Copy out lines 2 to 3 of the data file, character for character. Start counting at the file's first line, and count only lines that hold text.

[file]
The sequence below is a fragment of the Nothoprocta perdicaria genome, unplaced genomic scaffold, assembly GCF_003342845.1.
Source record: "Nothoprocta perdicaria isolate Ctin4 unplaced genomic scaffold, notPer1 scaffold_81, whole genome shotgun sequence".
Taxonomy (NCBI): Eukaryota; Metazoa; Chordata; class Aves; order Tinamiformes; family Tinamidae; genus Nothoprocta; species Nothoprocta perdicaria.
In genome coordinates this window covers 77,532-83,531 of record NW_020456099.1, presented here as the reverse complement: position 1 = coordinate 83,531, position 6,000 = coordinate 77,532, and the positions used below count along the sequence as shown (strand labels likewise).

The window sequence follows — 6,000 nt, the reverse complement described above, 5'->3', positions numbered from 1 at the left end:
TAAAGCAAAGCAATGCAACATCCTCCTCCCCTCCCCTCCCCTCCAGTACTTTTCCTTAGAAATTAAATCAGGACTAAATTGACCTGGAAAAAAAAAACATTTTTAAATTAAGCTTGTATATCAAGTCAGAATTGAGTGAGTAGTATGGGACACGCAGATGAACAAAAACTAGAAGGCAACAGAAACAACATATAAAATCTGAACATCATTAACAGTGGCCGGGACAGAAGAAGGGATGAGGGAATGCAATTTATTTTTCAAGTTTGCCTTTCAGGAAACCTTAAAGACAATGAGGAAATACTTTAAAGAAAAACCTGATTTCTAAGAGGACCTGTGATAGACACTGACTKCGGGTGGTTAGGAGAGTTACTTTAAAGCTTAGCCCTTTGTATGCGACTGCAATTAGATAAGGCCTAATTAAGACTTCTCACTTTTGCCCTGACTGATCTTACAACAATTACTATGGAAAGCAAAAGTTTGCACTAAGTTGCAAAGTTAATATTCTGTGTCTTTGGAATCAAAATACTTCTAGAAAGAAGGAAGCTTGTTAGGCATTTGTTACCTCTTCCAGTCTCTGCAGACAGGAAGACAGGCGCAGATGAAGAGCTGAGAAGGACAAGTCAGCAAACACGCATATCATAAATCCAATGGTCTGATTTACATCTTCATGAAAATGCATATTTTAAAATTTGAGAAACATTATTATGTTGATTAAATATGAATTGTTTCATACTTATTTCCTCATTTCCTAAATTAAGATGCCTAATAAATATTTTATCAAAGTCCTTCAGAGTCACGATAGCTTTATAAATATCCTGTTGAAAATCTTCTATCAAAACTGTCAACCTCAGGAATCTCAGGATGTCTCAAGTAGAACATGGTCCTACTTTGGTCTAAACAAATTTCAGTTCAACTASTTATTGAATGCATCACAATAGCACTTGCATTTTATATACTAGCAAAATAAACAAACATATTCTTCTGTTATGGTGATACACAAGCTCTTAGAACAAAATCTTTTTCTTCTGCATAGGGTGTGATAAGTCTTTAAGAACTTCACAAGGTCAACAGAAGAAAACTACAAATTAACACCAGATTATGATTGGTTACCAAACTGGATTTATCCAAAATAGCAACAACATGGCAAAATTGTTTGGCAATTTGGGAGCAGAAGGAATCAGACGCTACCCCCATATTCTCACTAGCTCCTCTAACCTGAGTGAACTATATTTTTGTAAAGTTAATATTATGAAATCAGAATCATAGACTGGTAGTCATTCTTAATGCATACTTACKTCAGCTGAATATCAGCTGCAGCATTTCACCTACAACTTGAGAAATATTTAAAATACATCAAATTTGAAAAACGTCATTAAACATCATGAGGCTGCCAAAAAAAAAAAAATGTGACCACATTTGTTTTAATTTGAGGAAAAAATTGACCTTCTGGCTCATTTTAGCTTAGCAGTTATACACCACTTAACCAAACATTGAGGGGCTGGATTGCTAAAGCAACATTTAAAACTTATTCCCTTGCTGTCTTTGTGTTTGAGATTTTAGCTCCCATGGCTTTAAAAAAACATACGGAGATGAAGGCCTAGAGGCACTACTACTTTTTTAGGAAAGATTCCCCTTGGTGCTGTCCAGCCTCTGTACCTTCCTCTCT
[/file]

Source record: "Nothoprocta perdicaria isolate Ctin4 unplaced genomic scaffold, notPer1 scaffold_81, whole genome shotgun sequence".
Taxonomy (NCBI): Eukaryota; Metazoa; Chordata; class Aves; order Tinamiformes; family Tinamidae; genus Nothoprocta; species Nothoprocta perdicaria.